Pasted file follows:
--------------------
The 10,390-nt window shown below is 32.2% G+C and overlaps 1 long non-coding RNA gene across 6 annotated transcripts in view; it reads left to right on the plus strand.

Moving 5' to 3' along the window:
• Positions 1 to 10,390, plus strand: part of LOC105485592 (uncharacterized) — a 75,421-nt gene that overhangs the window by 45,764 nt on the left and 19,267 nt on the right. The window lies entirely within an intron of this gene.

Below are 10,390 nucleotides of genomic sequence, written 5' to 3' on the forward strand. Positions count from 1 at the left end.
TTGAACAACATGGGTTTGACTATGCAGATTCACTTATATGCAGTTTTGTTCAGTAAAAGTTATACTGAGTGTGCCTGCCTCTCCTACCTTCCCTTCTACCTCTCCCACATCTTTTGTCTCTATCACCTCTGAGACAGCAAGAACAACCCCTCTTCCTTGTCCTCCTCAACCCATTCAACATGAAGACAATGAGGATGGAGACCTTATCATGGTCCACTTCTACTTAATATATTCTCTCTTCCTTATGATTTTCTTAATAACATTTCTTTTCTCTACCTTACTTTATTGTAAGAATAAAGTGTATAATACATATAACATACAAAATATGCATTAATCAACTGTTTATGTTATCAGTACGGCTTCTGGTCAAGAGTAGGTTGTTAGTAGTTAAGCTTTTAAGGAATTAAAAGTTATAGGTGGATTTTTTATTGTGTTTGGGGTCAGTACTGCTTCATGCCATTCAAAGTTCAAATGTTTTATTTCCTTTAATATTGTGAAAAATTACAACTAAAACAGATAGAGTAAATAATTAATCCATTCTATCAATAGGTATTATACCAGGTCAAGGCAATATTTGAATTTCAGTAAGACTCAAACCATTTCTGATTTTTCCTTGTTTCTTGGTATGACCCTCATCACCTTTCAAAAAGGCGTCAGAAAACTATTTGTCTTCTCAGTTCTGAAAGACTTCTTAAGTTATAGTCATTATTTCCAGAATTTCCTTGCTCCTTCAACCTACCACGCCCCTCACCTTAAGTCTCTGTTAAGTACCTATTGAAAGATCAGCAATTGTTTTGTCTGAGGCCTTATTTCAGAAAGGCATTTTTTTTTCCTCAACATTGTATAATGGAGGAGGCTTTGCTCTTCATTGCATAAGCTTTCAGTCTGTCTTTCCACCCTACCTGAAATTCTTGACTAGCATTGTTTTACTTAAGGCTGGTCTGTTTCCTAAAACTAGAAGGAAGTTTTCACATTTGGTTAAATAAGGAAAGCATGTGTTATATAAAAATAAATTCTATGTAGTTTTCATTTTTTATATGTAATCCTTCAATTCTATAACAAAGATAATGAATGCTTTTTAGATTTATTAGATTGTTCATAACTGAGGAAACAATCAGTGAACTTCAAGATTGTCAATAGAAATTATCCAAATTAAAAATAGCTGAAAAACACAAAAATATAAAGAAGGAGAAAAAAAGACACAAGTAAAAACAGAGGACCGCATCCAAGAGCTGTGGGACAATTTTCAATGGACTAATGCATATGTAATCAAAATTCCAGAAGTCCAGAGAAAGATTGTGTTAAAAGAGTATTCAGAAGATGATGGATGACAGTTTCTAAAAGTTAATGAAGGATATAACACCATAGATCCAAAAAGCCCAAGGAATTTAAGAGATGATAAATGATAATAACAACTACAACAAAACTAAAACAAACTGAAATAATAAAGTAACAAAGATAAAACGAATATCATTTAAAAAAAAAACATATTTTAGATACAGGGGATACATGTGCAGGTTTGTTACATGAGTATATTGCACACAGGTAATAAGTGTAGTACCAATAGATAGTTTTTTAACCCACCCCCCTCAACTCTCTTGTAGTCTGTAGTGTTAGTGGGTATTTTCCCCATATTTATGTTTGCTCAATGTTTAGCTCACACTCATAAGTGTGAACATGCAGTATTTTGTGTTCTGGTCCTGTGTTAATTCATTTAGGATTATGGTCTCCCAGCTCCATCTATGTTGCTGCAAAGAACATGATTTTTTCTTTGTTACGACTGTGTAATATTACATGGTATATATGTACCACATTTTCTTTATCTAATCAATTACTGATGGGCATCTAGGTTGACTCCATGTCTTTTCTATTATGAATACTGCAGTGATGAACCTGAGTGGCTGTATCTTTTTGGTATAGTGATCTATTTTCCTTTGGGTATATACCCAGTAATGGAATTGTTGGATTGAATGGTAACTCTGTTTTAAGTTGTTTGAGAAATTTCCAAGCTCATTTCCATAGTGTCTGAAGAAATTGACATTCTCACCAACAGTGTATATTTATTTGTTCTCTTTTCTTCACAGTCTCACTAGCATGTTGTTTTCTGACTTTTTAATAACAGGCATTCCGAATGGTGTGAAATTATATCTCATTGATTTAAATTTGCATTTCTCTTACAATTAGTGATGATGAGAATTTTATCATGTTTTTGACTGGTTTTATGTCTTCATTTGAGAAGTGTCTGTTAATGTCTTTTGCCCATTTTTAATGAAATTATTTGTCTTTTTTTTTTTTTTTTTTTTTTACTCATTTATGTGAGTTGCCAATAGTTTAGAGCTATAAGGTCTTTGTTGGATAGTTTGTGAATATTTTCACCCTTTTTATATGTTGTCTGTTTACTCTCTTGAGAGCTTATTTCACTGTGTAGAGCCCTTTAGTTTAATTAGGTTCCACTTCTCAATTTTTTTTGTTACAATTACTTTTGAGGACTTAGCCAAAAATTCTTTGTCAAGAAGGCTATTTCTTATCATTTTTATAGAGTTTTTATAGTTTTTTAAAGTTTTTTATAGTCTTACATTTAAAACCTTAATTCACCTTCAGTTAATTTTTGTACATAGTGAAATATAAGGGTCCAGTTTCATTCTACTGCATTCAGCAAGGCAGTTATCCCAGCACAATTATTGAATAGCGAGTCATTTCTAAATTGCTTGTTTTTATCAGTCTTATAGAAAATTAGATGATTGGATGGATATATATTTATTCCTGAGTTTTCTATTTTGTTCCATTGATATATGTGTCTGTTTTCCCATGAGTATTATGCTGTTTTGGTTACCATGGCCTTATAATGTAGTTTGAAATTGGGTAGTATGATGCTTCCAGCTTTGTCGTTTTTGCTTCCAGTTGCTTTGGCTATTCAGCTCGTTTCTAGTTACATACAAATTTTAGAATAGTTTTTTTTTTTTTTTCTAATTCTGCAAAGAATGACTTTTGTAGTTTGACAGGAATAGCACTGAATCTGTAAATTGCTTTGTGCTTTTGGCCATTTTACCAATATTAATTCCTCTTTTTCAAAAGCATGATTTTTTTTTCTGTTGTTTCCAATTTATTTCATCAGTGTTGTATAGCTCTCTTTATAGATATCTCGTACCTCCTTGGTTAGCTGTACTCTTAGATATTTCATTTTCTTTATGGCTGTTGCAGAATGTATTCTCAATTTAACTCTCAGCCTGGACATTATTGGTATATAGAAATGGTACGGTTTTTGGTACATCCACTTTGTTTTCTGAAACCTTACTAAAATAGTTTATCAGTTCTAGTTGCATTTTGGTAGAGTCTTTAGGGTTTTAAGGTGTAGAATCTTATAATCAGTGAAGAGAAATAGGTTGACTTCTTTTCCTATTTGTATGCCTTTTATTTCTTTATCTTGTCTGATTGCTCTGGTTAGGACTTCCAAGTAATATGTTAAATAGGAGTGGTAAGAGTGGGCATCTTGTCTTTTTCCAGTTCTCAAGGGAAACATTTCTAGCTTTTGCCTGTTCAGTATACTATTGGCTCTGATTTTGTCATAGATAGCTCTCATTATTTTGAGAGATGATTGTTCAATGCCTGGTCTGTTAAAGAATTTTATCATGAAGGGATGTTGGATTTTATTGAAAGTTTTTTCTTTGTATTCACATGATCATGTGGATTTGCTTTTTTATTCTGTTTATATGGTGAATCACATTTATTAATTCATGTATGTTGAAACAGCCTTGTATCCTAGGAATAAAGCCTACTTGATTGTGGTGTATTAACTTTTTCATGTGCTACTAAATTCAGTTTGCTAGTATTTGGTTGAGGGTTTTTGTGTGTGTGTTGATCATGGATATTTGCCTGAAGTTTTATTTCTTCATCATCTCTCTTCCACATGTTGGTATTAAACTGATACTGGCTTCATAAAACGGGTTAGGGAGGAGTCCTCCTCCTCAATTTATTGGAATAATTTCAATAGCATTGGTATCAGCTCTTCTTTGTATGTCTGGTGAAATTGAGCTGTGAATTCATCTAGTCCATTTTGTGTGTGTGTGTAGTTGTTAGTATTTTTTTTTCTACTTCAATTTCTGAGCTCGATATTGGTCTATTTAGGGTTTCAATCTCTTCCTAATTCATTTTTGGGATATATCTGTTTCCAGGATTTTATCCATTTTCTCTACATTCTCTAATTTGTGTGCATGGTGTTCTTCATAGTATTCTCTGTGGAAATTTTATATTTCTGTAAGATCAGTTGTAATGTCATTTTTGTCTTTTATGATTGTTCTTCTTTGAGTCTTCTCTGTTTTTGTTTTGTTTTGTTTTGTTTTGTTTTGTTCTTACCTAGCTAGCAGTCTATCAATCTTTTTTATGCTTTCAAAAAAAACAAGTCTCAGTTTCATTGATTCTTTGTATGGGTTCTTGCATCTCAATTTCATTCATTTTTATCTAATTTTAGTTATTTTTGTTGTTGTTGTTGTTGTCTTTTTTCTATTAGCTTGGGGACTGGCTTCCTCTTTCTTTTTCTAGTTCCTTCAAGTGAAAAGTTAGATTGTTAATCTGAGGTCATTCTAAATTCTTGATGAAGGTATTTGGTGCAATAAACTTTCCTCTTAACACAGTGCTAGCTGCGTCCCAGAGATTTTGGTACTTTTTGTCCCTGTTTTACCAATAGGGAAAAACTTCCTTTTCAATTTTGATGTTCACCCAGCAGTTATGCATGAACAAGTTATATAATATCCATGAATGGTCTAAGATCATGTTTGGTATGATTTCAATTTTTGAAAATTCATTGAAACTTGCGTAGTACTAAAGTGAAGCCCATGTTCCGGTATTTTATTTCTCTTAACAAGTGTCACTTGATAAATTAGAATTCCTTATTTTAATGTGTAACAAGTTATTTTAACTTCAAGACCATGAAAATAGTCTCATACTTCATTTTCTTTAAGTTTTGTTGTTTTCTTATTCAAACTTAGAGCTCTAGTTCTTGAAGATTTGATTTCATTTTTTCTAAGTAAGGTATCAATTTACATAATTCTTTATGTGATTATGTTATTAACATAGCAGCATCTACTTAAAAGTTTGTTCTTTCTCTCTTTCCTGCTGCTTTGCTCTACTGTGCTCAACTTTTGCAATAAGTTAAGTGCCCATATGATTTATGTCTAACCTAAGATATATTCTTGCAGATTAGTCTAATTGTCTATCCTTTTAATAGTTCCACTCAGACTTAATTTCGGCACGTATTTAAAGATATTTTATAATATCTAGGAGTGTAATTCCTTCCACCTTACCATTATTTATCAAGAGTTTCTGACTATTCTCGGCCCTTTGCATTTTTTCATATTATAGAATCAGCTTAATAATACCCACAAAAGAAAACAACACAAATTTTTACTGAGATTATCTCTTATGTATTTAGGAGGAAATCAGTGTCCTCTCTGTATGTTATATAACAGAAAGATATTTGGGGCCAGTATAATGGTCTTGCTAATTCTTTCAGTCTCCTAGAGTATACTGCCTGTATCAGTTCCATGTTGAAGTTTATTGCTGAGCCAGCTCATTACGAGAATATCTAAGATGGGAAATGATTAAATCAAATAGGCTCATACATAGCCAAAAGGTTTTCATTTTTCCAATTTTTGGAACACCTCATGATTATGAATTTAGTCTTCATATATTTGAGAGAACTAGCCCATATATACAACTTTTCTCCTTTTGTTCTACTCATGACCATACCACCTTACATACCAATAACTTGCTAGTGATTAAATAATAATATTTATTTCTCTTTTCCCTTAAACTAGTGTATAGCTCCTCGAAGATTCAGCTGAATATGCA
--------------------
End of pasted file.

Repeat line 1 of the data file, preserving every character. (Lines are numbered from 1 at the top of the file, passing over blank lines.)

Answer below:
The 10,390-nt window shown below is 32.2% G+C and overlaps 1 long non-coding RNA gene across 6 annotated transcripts in view; it reads left to right on the plus strand.